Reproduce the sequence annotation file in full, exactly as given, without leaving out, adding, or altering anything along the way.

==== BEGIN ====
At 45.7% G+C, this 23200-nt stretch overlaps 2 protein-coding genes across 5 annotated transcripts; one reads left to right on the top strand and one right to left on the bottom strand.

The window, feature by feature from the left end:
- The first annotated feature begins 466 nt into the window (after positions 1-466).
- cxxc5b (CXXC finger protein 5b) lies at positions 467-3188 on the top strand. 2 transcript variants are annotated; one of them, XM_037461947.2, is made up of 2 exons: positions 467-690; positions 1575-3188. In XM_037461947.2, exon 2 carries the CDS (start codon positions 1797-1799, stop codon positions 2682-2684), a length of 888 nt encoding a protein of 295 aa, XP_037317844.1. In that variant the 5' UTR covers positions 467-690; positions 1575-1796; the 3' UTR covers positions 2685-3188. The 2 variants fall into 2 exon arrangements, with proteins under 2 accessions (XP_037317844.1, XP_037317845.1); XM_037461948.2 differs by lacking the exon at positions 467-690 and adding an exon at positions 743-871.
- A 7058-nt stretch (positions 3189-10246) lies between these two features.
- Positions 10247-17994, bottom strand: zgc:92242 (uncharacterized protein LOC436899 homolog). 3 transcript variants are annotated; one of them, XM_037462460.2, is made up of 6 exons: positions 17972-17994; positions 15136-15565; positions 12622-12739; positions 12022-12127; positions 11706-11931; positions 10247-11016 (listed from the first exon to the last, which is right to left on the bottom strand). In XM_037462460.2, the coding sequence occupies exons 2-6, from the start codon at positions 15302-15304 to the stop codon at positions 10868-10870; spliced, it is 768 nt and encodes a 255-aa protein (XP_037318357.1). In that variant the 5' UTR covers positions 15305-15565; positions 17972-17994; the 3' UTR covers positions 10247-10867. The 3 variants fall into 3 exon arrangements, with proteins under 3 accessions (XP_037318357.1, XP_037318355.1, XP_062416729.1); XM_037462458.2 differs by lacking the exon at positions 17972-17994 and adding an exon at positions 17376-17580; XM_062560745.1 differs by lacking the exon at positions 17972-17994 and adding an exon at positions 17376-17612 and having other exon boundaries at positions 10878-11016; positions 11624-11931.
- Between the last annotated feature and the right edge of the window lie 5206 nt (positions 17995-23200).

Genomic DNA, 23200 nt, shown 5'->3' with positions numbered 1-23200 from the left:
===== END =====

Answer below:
At 45.7% G+C, this 23200-nt stretch overlaps 2 protein-coding genes across 5 annotated transcripts; one reads left to right on the top strand and one right to left on the bottom strand.

The window, feature by feature from the left end:
- The first annotated feature begins 466 nt into the window (after positions 1-466).
- cxxc5b (CXXC finger protein 5b) lies at positions 467-3188 on the top strand. 2 transcript variants are annotated; one of them, XM_037461947.2, is made up of 2 exons: positions 467-690; positions 1575-3188. In XM_037461947.2, exon 2 carries the CDS (start codon positions 1797-1799, stop codon positions 2682-2684), a length of 888 nt encoding a protein of 295 aa, XP_037317844.1. In that variant the 5' UTR covers positions 467-690; positions 1575-1796; the 3' UTR covers positions 2685-3188. The 2 variants fall into 2 exon arrangements, with proteins under 2 accessions (XP_037317844.1, XP_037317845.1); XM_037461948.2 differs by lacking the exon at positions 467-690 and adding an exon at positions 743-871.
- A 7058-nt stretch (positions 3189-10246) lies between these two features.
- Positions 10247-17994, bottom strand: zgc:92242 (uncharacterized protein LOC436899 homolog). 3 transcript variants are annotated; one of them, XM_037462460.2, is made up of 6 exons: positions 17972-17994; positions 15136-15565; positions 12622-12739; positions 12022-12127; positions 11706-11931; positions 10247-11016 (listed from the first exon to the last, which is right to left on the bottom strand). In XM_037462460.2, the coding sequence occupies exons 2-6, from the start codon at positions 15302-15304 to the stop codon at positions 10868-10870; spliced, it is 768 nt and encodes a 255-aa protein (XP_037318357.1). In that variant the 5' UTR covers positions 15305-15565; positions 17972-17994; the 3' UTR covers positions 10247-10867. The 3 variants fall into 3 exon arrangements, with proteins under 3 accessions (XP_037318357.1, XP_037318355.1, XP_062416729.1); XM_037462458.2 differs by lacking the exon at positions 17972-17994 and adding an exon at positions 17376-17580; XM_062560745.1 differs by lacking the exon at positions 17972-17994 and adding an exon at positions 17376-17612 and having other exon boundaries at positions 10878-11016; positions 11624-11931.
- Between the last annotated feature and the right edge of the window lie 5206 nt (positions 17995-23200).

Genomic DNA, 23200 nt, shown 5'->3' with positions numbered 1-23200 from the left: